Published: 2020-11-27

Clinical study of post-operative complications of various stomas (ileostomy versus colostomy) for obstructing distal colorectal malignancies in an emergency setting: a prospective hospital-based study

Safoora Wani, Ishfaq Ahmed Gilkar, Yaser Hussain Wani, Farzanah Nowreen, Shiwani Thakur, Younis Bashir


Background: This study aims to provide an overview of all complications that may occur after construction of an ileostomy or colostomy (loop or end) for obstructing distal colorectal malignancy in emergency setting.

Methods: It was a prospective observational study. Forty-eight patients were included in this study. Patients were divided into two groups, group (A) included patients with ileostomies (number of patients=24) and group (B) included patients with colostomies (number of patients=24).

Results: Most common age group in both groups was >60 years, Peristomal skin irritation occurred in 33% of patients who have undergone ileostomy and 13% of patients who had undergone colostomy. 4% of patients who had undergone ileostomy developed retraction of the stoma. None of the patients who underwent colostomy developed retraction of stoma, 17% of patients who had undergone colostomy developed stomal prolapse; Stoma prolapse was seen in only 5% of patients who had undergone ileostomy.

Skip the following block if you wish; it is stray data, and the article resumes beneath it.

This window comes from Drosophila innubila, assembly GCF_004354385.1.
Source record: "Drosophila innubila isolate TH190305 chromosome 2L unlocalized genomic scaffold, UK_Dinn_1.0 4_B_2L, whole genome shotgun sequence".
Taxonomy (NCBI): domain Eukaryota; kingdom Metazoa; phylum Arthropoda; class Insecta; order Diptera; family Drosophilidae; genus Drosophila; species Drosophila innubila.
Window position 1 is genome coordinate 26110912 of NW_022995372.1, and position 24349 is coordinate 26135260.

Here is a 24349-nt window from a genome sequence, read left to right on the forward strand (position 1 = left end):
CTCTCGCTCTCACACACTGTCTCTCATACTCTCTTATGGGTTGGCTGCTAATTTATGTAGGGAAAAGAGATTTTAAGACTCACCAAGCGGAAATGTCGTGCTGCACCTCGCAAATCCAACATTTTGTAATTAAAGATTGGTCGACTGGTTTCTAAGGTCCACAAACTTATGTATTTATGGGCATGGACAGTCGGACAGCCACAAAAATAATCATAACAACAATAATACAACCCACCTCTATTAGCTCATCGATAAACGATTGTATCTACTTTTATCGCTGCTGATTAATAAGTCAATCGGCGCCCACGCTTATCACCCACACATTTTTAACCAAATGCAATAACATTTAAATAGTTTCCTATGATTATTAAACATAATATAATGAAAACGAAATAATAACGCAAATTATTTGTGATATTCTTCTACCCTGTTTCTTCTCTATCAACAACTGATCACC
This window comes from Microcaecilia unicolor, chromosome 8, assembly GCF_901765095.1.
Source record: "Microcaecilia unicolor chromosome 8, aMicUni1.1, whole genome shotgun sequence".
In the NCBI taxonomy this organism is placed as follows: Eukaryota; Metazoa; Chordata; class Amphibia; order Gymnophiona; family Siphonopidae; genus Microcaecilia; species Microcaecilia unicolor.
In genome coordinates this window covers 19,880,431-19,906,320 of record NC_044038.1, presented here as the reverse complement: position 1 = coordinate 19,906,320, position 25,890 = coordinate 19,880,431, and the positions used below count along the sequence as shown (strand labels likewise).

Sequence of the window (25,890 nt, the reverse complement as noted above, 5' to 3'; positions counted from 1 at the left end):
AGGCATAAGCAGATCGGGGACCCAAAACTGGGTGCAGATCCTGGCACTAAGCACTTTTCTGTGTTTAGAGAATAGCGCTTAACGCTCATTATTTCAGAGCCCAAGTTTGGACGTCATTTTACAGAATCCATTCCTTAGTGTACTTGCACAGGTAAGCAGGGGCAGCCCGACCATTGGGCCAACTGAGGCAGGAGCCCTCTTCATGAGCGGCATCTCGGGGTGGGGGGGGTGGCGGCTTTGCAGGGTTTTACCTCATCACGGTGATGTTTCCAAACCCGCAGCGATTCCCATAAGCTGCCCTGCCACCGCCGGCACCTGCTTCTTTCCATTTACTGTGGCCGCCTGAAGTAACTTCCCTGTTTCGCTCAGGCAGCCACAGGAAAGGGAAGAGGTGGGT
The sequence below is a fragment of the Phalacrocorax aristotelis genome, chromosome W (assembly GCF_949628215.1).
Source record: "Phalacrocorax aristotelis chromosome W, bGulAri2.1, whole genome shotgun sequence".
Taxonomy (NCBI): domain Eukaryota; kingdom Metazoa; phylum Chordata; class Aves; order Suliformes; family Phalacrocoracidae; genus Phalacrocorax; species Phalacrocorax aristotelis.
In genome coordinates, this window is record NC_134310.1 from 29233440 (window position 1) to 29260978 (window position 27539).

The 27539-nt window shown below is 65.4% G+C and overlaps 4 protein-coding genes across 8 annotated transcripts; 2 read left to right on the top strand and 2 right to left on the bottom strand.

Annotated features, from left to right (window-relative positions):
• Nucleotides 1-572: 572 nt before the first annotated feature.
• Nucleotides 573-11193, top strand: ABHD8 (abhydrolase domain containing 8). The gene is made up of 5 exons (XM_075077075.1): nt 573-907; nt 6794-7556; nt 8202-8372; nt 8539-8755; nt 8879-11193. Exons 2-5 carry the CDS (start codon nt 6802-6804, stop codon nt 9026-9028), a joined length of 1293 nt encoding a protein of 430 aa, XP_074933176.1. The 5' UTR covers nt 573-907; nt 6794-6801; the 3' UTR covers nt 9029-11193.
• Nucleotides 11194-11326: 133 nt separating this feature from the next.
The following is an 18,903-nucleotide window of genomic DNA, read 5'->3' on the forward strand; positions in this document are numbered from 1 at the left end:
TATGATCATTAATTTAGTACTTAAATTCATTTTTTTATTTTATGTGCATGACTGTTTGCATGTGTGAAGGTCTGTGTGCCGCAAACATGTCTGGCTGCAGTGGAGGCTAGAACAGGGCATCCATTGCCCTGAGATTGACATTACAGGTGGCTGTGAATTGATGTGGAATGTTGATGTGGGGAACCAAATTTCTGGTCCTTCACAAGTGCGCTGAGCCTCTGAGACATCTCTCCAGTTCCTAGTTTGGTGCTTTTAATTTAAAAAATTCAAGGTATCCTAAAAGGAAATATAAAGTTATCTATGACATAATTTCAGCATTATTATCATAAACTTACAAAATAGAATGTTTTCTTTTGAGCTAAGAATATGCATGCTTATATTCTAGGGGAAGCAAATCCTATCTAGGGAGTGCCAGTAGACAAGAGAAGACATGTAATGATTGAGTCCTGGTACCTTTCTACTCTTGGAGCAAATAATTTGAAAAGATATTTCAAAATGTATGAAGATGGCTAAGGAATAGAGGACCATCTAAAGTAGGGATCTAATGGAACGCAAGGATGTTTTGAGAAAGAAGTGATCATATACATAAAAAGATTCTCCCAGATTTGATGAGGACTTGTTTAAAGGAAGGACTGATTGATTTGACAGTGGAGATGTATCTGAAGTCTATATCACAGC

Conclusions: Stoma formation is a frequently performed surgical procedure. Ileostomy and colostomy are the most commonly made stomas in surgical practice. Ileostomies have slightly higher complication rate than colostomies. Peristomal skin irritation is the most common complication among all the complications. The second most common complication is stomal prolapse.


Ileostomy, Colostomy, Hernia

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